The Hexastix sculpture has been on my to-do list since I first saw it on Twitter over a year ago. And yesterday I made one! And, well, the construction of this slightly bonkers mathematical structure made from 72 pencils, first created by George W. Hart, was so immensely satisfying that I've been inspired to blog to encourage EVERYONE to make their own!
Now life's too short to make your own set of instructions when there are perfectly good instructions already out there, so I'll just share a few tips that I learnt from making some rookie errors on my first attempt, and then link to the excellent instructions that I used.
But before I begin, here's my finished Hexastix! I think I'd describe it as a 3D structure made from four intersecting hexagonal 'prisms'...
Basically, you need 72 hexagonal-cross-sectioned pencils (with maybe a few spares) and a pack of elastic bands. You could use wooden skewers or toothpicks instead of pencils, but you'd miss out on the ultra-pleasing hexagon-shaped holes that emerge when using the pencils. I chose to use these plain wooden pencils and uncoloured elastic bands, as I wanted a 'natural' look, but TIP 1 is that colour is a BIG HELP when constructing this sculpture, so you may choose to use four different colours of pencil, or four different colours of elastic band. I resorted to taping a strip of coloured paper around one pencil in each of the four sets (below right) to help with the construction process, after getting in a complete muddle on my first attempt!
And TIP 2: unsharpened pencils are a wise choice if you don't fancy stabbing yourself several times in the construction process!
I would advise first watching this entertaining video by Matt Parker (@Standupmaths), so that you have an overview of what it is you'll be doing before you actually get started on the building process.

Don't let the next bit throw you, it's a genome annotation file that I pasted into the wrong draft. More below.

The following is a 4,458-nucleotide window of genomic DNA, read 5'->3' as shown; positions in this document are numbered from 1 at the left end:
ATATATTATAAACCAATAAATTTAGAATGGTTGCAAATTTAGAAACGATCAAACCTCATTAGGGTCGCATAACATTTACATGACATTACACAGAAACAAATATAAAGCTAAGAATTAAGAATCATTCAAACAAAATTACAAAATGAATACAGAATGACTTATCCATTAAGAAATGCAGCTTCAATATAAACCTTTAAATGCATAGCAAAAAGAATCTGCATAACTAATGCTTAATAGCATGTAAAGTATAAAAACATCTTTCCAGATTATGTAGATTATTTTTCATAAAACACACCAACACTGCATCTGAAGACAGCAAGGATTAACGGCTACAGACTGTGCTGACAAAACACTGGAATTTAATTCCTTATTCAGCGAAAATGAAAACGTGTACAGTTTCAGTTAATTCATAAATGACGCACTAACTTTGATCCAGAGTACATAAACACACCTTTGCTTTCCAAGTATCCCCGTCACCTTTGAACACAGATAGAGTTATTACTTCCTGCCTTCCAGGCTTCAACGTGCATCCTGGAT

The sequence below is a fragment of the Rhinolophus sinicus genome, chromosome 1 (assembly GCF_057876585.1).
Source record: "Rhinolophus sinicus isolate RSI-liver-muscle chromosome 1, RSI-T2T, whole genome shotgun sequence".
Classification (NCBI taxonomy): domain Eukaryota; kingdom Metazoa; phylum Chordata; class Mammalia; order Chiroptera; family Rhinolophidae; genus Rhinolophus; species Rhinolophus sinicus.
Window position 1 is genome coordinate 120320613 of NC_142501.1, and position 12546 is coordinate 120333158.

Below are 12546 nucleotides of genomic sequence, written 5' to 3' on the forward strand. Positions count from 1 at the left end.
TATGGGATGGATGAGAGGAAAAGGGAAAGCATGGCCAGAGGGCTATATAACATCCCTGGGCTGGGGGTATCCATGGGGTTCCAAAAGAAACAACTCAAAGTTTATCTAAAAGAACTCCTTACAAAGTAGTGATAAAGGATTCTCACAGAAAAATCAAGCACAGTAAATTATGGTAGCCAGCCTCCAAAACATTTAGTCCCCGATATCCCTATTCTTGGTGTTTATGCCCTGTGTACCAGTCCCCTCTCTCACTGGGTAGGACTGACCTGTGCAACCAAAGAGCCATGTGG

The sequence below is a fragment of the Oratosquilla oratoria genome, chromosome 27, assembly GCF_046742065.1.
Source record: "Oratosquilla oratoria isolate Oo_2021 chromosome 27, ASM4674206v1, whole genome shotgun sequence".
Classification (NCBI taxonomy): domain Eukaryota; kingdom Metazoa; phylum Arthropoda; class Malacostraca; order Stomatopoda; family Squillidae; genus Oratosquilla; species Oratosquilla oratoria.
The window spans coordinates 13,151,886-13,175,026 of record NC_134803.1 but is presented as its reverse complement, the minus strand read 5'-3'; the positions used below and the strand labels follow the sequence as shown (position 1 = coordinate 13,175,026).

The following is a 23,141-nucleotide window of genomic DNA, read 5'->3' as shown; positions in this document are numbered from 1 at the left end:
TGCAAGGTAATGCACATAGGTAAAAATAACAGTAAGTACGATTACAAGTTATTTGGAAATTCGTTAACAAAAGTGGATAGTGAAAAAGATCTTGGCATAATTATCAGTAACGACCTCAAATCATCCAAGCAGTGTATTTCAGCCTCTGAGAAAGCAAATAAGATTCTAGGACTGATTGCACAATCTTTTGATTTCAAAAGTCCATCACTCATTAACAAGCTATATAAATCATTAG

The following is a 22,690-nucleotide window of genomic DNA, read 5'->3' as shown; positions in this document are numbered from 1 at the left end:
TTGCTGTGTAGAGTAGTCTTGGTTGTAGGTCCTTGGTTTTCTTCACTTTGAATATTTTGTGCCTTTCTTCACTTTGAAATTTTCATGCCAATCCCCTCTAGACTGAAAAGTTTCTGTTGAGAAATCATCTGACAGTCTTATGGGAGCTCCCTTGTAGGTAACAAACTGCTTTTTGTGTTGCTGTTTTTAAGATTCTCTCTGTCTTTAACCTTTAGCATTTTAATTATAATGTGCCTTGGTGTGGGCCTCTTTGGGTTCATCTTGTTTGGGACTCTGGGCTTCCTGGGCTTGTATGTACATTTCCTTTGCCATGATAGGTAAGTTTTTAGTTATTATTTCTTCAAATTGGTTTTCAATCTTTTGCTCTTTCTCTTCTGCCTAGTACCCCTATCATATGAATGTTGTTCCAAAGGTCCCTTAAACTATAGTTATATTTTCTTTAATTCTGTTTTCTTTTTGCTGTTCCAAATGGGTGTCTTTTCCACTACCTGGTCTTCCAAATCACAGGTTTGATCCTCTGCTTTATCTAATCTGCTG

For the actual Hexastix construction, however, I recommend the same set of photo instructions that Matt does, these by Alejandro Erickson.
TIP 3: after my false start, I labelled my pencils in the same colours as Alejandro uses, and then started by orienting my structure to line up with his photos each time, so that I could follow his instructions exactly. However, soon enough, as the little hexagonal gaps start emerging, you'll get the hang of the construction and will just go for it! Once you have your initial 'Level 1' set of 4 hexagonal prisms, you 'expand' them twice more to achieve your very own Level 3 Hexastix!
TIP 4: be aware that the elastic bands will deteriorate over time. To preserve them as long as possible, keep your Hexastix out of direct sunlight.
A highly recommended mathematical build - enjoy!
When I left my first teaching school (the one I’m back working at again now) I decided to make a piece of art as a leaving gift for my colleagues in the maths team. I’d seen an image on Pinterest of a mural made from different coloured paper tetrahedra, and wanted to try it for myself. However, being a maths teacher, I was intrigued by the possibilities of tessellating smaller tetrahedra within the gaps left by bigger tetrahedra....
Now I know that A-sized paper has some pretty cool properties, so, using the photocopier I reduced an A4 tetrahedron net down through the various A-sizes - and, yes, I made some lovely discoveries (which made perfect sense once I started thinking about it)!
Each iteration of A-sized paper decreases in area by half, (so the side lengths decrease by a factor of 1/(sqrt2)): A5 is half the area of A4, A6 half the area of A5, and so on. So the base of an A6 tetrahedron is a quarter the area of an A4 base, meaning that four A6 tetrahedron bases can be packaged in the gap left by an A4 tetrahedron. I played around and found some other combinations (see some examples below).
I printed and cut out all my nets, assembled my different sized tetrahedra (step-by-step instructions to follow below) and played around with lots of different arrangements. When finally happy, I stuck them down onto a ready-made canvas.
A week ago my ex-colleague Ali got in touch because she wanted to try the activity with her class. I talked her through the instructions and her students went on to produce the wonderful artwork below :)
Here are the step-by-step instructions if you would like to try this activity with your students.
I teach maths. I'm a bit arty. I like to combine the two.